Definition of IPO Lock-Up
What is the definition of an "IPO lock-up period"? What does the term "IPO lock-up period" mean?
When a company files for an initial public offering, they are offering SOME of their shares of the public.
For instance, let's say that Facebook had a billion shares prior to their IPO. Let's say that they are planning on offering 200 million shares of the company (or 20%) at an offering price of $40. This offering would raise $8 billion for Facebook, as the public would buy 200 million shares at a price of $40.
The IPO lock-up period, which is usually between three and six months, prevents insiders and major stakeholders from immediately unloading their shares and torpedoing the stock. Remember, the public now owns 200 million shares of Facebook, but insiders still own 800 million.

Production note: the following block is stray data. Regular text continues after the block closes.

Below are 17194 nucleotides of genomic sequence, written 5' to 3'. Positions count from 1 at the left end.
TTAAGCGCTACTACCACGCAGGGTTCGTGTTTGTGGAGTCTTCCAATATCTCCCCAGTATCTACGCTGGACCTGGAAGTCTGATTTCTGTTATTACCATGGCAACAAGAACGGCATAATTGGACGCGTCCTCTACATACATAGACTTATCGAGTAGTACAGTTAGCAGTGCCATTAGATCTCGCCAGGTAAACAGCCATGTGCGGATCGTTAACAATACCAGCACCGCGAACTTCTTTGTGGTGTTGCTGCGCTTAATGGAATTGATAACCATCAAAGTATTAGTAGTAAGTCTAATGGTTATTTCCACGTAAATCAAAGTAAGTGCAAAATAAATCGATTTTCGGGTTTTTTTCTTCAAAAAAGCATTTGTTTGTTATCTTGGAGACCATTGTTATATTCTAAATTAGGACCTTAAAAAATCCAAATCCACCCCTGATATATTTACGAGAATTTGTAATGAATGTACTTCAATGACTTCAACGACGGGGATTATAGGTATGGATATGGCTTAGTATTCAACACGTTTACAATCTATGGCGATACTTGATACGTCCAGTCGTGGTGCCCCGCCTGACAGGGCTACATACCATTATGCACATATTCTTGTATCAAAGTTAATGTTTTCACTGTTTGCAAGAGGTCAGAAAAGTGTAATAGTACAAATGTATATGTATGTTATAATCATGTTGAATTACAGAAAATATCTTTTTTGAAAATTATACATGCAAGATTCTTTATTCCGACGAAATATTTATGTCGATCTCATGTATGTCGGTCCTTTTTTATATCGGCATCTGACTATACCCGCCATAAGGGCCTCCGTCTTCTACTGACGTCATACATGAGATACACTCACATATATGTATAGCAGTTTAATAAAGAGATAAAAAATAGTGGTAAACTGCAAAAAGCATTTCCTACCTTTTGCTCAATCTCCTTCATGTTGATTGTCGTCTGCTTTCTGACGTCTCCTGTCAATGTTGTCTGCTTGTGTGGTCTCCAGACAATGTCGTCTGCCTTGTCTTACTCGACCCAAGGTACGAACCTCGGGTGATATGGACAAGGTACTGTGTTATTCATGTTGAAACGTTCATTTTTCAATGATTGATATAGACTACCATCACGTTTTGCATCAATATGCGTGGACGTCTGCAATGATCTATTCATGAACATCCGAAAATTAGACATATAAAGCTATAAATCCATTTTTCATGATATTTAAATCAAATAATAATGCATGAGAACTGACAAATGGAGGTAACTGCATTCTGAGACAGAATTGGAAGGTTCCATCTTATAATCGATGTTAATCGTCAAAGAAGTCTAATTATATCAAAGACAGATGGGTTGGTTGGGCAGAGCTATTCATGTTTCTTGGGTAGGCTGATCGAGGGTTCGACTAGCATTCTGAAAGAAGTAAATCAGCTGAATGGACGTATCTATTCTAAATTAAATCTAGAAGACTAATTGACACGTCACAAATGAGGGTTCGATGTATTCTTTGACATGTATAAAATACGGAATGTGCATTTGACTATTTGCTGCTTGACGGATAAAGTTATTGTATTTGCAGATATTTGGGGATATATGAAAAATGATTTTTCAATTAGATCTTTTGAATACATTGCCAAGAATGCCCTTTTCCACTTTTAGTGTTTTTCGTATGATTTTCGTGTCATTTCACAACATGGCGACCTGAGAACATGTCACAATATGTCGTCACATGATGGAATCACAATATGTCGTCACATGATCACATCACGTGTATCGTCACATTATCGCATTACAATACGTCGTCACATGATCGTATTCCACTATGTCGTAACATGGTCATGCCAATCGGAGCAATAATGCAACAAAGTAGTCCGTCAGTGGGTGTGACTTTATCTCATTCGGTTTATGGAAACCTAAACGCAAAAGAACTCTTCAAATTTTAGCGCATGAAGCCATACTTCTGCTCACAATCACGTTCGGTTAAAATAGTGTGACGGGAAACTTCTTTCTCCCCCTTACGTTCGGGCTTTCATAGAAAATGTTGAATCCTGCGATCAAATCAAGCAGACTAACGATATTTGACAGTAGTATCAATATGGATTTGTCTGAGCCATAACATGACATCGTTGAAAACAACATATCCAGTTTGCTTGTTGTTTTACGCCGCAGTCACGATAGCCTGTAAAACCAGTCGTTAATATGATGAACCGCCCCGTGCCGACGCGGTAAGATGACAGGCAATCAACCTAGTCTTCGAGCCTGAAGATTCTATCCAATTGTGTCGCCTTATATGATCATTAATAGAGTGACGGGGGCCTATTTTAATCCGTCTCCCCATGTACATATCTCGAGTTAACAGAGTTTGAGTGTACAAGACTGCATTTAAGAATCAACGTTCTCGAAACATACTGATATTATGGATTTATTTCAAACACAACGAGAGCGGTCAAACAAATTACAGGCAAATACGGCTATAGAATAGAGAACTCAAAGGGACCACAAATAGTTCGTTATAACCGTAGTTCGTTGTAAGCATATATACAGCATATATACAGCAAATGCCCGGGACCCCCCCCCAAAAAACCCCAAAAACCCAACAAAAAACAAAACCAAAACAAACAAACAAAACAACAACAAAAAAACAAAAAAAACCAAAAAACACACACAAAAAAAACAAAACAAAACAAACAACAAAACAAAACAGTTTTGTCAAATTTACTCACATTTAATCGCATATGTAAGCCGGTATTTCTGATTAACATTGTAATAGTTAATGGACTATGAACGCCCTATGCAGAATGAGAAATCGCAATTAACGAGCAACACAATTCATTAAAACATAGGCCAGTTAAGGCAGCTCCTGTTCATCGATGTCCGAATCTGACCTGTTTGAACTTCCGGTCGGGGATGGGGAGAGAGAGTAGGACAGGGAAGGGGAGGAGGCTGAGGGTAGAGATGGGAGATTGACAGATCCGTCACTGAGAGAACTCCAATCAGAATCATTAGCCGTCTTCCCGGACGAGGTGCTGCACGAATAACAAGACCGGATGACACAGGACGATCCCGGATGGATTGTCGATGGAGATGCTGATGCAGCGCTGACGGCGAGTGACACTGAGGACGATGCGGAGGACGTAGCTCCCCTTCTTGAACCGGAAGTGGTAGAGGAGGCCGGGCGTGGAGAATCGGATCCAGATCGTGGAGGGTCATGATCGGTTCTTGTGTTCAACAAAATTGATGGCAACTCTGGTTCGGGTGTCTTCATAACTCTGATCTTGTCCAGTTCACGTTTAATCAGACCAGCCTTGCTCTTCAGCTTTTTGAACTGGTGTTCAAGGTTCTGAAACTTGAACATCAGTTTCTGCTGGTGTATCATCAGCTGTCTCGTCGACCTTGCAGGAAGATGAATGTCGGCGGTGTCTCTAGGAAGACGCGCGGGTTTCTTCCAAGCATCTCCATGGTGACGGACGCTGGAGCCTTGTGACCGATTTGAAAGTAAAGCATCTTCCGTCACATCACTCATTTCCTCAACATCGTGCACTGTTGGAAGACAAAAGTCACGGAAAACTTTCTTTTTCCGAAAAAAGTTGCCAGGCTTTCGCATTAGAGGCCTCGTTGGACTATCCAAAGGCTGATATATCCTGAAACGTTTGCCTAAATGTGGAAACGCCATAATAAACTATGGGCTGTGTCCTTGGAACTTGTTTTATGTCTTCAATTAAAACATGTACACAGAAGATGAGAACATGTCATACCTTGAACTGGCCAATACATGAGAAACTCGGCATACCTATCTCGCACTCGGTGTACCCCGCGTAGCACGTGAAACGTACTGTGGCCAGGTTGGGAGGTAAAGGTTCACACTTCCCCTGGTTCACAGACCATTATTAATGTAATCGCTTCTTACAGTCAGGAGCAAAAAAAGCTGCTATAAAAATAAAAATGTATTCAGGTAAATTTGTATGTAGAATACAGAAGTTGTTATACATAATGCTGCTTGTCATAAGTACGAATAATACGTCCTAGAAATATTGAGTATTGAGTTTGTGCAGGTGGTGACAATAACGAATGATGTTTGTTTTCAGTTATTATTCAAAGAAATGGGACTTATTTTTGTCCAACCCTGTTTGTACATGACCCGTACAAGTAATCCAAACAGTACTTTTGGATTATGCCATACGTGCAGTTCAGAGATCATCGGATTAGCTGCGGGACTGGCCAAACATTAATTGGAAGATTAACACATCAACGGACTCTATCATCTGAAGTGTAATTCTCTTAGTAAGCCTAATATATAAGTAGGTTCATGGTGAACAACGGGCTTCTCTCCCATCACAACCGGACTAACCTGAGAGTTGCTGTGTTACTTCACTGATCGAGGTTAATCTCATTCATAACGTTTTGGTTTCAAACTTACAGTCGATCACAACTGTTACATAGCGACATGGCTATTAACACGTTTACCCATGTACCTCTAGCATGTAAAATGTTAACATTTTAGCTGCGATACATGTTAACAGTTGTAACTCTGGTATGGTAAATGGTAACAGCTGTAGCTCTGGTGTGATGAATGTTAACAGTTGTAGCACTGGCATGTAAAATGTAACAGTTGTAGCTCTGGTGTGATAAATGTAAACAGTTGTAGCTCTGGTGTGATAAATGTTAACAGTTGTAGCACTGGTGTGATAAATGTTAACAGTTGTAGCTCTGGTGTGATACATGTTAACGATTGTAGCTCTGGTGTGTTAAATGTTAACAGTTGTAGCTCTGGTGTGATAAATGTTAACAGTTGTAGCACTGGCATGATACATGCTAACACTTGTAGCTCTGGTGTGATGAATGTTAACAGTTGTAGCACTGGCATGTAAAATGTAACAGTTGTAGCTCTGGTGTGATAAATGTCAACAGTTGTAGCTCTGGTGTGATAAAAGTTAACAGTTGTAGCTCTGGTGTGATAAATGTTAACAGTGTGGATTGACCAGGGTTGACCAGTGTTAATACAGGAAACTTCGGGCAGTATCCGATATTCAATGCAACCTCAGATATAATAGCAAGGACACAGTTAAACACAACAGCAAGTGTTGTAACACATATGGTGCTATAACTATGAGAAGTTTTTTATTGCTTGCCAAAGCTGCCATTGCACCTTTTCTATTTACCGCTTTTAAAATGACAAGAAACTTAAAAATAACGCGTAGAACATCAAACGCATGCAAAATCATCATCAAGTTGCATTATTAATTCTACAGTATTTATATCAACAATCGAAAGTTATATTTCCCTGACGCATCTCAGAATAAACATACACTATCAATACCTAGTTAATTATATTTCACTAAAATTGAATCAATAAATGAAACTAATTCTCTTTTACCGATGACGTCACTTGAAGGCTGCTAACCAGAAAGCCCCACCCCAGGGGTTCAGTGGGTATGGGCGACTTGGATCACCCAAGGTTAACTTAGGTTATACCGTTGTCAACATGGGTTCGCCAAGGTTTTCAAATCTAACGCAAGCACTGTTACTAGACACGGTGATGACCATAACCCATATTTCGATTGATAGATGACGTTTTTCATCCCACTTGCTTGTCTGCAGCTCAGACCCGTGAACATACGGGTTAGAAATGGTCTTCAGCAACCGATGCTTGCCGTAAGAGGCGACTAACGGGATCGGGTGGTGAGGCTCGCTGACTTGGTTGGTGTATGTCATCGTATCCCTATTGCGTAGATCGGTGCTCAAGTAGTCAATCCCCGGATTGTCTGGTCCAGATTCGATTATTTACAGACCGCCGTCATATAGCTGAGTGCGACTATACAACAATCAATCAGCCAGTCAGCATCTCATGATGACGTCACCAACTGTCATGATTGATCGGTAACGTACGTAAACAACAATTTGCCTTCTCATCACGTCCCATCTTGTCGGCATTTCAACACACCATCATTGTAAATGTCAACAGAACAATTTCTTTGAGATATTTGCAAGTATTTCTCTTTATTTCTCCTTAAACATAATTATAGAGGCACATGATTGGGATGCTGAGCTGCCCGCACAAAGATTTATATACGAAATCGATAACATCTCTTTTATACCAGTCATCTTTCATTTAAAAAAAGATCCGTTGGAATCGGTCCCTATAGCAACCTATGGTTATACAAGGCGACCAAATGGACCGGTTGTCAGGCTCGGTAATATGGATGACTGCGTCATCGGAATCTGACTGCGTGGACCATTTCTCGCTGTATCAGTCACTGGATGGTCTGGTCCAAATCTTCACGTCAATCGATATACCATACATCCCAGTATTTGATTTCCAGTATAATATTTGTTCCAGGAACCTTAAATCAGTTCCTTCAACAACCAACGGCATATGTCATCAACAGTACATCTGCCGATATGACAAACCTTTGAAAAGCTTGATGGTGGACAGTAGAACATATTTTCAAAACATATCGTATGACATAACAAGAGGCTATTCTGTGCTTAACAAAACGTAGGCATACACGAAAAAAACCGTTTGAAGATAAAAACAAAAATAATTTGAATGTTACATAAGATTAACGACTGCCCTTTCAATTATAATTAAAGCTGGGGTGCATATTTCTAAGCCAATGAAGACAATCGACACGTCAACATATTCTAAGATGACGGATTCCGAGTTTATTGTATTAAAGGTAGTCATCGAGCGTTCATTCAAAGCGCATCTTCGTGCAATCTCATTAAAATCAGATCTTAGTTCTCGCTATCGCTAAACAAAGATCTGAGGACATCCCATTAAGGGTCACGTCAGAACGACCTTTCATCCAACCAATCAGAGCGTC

Once the lock-up period ends, insiders and large stakeholders can begin selling their shares.
Why have a lock-up period at all?
Imagine if a company went public and insiders were allowed to immediately dump their shares on the open market. An insider could conceivably sell out of their position without the company having ever filed one earnings report as a publicly traded company. The lock-up period allows potential investors to properly scrutinize a company before insiders are allowed to dump their shares to the public.
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